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The Arm NVIDIA Deal Is Good for Everyone. Here’s Why

Addressing speculation surrounding the upcoming acquisition of Arm by NVIDIA, CEO Simon Segars explains why the deal represents incredible opportunity for the UK, the company and anyone using Arm technology

Simon Segars Headshot
Posted on 2nd July 2021 By Simon Segars, Chief Executive Officer, Arm
Corporate Opinion
Reading Time: 7 mins
The Arm NVIDIA Deal Is Good for Everyone. Here’s Why

Last year NVIDIA, a global leader in artificial intelligence (AI), made headlines around the world when it agreed to purchase Arm for $40 billion, marking the largest deal ever in the semiconductor industry. This history-making deal is a remarkable investment in our talent and the UK that will grow our leadership in AI, the most important technology trend today.

You’ve probably heard a lot about semiconductors (or chips) recently. Whether it’s news about the historic demand for chips, geopolitical battles casting a shadow over the industry, or even automobile shortages – this industry is suddenly a topic of conversation around the world.

That’s because chips have become an essential part of everyday life; they’re what make our devices intelligent. Silicon chips allow our TVs to connect to the Internet to stream on-demand movies, thermostats to adjust themselves to minimize energy usage in our homes and cars to tell us if someone is in our blind spot.

And if there’s one device we can’t live without it’s our mobile phone. In 1997 only 20 percent of UK households had access to one; today more than 95 percent of households own at least one.

AI will be the most important technology for the next 50 years

Arm technology is a key part of the hardware “brain” of many of these chips. We’re not a chip company, but we create designs that we license to semiconductor companies around the world. Our products are used by over 500 licensees to power the intelligence of billions of smart devices globally across living rooms, classrooms, factories and hospitals. The smartphone has been the defining product of the last decade and it has been built on Arm processors.

But technology moves fast. We are now entering the age of AI and it’s clear that AI will be the most important technology for the next 50 years. Whether it’s used by automakers to develop self-driving cars or by medical researchers to accelerate the discovery of life-changing medicine, AI is set to become ubiquitous.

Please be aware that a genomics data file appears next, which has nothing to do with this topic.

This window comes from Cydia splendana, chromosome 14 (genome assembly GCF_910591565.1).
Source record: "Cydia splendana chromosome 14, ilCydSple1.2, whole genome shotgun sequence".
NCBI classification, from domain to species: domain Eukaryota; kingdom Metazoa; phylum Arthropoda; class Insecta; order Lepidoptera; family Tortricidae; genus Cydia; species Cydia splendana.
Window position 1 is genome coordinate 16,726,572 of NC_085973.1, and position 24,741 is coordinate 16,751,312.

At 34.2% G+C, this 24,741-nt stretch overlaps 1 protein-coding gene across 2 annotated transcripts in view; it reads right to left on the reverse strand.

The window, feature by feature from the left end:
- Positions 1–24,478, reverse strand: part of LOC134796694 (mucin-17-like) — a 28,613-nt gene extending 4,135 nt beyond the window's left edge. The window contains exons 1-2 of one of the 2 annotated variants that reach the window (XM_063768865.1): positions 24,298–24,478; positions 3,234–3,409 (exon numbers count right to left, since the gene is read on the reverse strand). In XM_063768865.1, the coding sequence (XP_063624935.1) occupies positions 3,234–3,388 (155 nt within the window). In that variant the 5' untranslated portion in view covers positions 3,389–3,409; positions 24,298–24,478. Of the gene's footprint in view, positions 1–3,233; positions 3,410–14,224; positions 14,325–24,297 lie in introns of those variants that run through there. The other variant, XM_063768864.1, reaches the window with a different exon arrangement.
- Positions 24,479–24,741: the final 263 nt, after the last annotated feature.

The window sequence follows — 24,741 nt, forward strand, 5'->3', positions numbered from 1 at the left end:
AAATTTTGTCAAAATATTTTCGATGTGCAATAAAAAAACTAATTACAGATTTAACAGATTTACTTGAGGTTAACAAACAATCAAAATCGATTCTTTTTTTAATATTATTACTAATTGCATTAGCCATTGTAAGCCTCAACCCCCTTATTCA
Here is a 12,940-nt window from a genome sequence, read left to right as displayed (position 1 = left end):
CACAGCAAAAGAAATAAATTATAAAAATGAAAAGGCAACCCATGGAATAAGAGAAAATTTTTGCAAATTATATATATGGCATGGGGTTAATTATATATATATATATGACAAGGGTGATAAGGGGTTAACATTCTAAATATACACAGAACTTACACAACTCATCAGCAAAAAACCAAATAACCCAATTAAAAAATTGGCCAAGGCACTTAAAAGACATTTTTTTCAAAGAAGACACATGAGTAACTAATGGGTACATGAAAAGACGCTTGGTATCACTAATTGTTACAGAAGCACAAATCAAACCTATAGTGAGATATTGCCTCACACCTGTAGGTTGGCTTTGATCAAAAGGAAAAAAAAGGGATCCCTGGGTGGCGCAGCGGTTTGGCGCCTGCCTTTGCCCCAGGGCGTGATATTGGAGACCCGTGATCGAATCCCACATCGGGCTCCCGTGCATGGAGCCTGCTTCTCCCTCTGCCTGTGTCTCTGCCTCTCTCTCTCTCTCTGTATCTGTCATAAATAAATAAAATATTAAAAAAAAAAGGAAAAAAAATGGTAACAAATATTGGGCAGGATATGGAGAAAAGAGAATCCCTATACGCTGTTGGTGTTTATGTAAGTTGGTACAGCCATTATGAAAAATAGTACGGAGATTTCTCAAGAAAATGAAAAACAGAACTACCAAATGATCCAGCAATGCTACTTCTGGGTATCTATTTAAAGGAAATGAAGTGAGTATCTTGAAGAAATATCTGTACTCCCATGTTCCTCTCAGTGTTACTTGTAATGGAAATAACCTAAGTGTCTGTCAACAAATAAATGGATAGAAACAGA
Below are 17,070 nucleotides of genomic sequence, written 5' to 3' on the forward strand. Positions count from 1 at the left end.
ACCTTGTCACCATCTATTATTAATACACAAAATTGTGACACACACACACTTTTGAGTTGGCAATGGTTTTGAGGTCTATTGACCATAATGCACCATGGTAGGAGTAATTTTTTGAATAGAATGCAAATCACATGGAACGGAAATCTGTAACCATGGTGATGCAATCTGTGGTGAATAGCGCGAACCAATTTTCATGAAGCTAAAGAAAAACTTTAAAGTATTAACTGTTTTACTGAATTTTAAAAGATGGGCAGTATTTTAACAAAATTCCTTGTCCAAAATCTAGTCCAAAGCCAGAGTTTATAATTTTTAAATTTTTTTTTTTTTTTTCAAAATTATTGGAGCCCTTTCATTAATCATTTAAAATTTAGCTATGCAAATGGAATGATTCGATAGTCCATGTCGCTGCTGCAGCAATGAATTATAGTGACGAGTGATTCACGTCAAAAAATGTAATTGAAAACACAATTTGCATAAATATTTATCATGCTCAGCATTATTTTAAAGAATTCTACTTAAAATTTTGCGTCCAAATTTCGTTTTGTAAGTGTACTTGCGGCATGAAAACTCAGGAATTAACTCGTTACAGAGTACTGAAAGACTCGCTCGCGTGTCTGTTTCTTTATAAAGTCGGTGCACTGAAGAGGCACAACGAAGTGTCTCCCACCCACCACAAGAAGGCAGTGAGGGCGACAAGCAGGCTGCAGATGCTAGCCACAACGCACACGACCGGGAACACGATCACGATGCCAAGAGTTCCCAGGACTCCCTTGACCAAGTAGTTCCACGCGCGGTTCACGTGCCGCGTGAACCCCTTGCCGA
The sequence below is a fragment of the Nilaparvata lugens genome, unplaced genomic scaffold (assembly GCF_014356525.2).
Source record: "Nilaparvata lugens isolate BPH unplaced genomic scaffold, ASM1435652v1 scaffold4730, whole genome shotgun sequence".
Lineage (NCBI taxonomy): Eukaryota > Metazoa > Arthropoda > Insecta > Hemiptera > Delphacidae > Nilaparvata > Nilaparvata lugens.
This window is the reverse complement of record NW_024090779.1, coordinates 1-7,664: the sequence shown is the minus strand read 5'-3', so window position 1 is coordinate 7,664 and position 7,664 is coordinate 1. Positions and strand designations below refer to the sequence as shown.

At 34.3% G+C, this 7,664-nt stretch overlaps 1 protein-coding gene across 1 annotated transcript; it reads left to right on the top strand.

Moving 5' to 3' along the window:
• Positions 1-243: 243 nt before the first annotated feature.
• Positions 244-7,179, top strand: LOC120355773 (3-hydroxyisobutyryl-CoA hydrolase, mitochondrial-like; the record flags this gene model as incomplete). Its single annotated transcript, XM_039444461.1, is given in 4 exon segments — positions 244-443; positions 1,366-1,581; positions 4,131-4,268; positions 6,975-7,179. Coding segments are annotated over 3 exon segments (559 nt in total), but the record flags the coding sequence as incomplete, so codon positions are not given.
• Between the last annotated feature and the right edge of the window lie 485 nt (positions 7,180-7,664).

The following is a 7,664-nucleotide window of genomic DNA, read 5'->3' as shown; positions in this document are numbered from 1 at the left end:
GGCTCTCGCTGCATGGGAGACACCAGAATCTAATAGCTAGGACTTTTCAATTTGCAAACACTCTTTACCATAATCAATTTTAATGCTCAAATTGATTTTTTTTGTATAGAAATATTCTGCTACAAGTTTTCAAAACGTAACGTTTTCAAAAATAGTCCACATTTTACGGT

Throughout Arm’s history we have focused on low power, high-performance processors that have supported a broad range of our customers’ designs, where ensuring long battery life is essential. This model has been extraordinarily successful for us, especially in mobile. 

AI will be fundamentally different. The world’s AI leaders will provide new technologies and tools that are highly specialized, with discrete software and systems for scientific computing, healthcare and many other industries.

Under our current owner, SoftBank, we have invested heavily in new chip technologies which allowed us to enter new markets such as 5G networks and cloud computing. But that work was only a beginning and won’t be enough for us to fulfill our ambitions. To lead in AI, Arm will need to expand our scope, expand our business and invest in new technologies.

Combining Arm’s expertise with NVIDIA’s AI leadership

NVIDIA is the perfect complement to Arm. Combining our expertise with NVIDIA’s AI leadership will give Arm’s UK-based engineers access to technology and resources that Arm alone would not have. NVIDIA’s considerable investment in both the UK and Arm will expand our roadmap of research and development and allow us to invest in and grow our UK-based talent. Our engineers will be able to adapt and enhance NVIDIA’s AI technologies for our customers, create new UK-origin intellectual property and grow Arm’s influence in the technology sector.

There’s been a lot of ill-informed speculation out there about what the future of Arm with NVIDIA will look like.  Some believe that an initial public offering (IPO) would have been a better path. Others are concerned that Arm will leave the UK, while some have fears that Arm will become anti-competitive. These assumptions couldn’t be further from the truth and I’d like to address them head-on.